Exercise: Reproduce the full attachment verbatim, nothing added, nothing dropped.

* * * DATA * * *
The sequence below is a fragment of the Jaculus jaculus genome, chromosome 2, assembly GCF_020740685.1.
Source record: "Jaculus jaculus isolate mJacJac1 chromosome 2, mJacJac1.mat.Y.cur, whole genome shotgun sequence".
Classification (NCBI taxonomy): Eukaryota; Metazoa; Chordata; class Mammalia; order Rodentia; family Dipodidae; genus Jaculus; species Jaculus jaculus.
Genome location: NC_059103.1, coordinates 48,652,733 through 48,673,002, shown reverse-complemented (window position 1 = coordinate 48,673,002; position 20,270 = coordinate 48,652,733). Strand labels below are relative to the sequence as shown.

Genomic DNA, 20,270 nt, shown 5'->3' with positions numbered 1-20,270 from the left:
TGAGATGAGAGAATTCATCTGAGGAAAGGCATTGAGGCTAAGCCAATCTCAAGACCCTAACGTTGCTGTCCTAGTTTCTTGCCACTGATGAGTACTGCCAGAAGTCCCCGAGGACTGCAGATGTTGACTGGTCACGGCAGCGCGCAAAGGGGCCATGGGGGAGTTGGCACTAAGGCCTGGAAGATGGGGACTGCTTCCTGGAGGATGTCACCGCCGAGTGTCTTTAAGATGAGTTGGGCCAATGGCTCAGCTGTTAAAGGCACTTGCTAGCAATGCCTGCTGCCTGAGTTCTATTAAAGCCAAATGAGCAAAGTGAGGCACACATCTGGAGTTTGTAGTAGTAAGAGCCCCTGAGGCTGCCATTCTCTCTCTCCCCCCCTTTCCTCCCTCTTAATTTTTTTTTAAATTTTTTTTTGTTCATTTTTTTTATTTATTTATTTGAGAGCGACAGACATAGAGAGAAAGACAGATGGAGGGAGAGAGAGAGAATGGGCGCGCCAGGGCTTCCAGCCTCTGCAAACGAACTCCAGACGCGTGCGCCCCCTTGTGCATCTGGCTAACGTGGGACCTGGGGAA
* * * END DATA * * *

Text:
The sequence below is a fragment of the Jaculus jaculus genome, chromosome 2, assembly GCF_020740685.1.
Source record: "Jaculus jaculus isolate mJacJac1 chromosome 2, mJacJac1.mat.Y.cur, whole genome shotgun sequence".
Classification (NCBI taxonomy): Eukaryota; Metazoa; Chordata; class Mammalia; order Rodentia; family Dipodidae; genus Jaculus; species Jaculus jaculus.
Genome location: NC_059103.1, coordinates 48,652,733 through 48,673,002, shown reverse-complemented (window position 1 = coordinate 48,673,002; position 20,270 = coordinate 48,652,733). Strand labels below are relative to the sequence as shown.

Genomic DNA, 20,270 nt, shown 5'->3' with positions numbered 1-20,270 from the left:
TGAGATGAGAGAATTCATCTGAGGAAAGGCATTGAGGCTAAGCCAATCTCAAGACCCTAACGTTGCTGTCCTAGTTTCTTGCCACTGATGAGTACTGCCAGAAGTCCCCGAGGACTGCAGATGTTGACTGGTCACGGCAGCGCGCAAAGGGGCCATGGGGGAGTTGGCACTAAGGCCTGGAAGATGGGGACTGCTTCCTGGAGGATGTCACCGCCGAGTGTCTTTAAGATGAGTTGGGCCAATGGCTCAGCTGTTAAAGGCACTTGCTAGCAATGCCTGCTGCCTGAGTTCTATTAAAGCCAAATGAGCAAAGTGAGGCACACATCTGGAGTTTGTAGTAGTAAGAGCCCCTGAGGCTGCCATTCTCTCTCTCCCCCCCTTTCCTCCCTCTTAATTTTTTTTTAAATTTTTTTTTGTTCATTTTTTTTATTTATTTATTTGAGAGCGACAGACATAGAGAGAAAGACAGATGGAGGGAGAGAGAGAGAATGGGCGCGCCAGGGCTTCCAGCCTCTGCAAACGAACTCCAGACGCGTGCGCCCCCTTGTGCATCTGGCTAACGTGGGACCTGGGGAA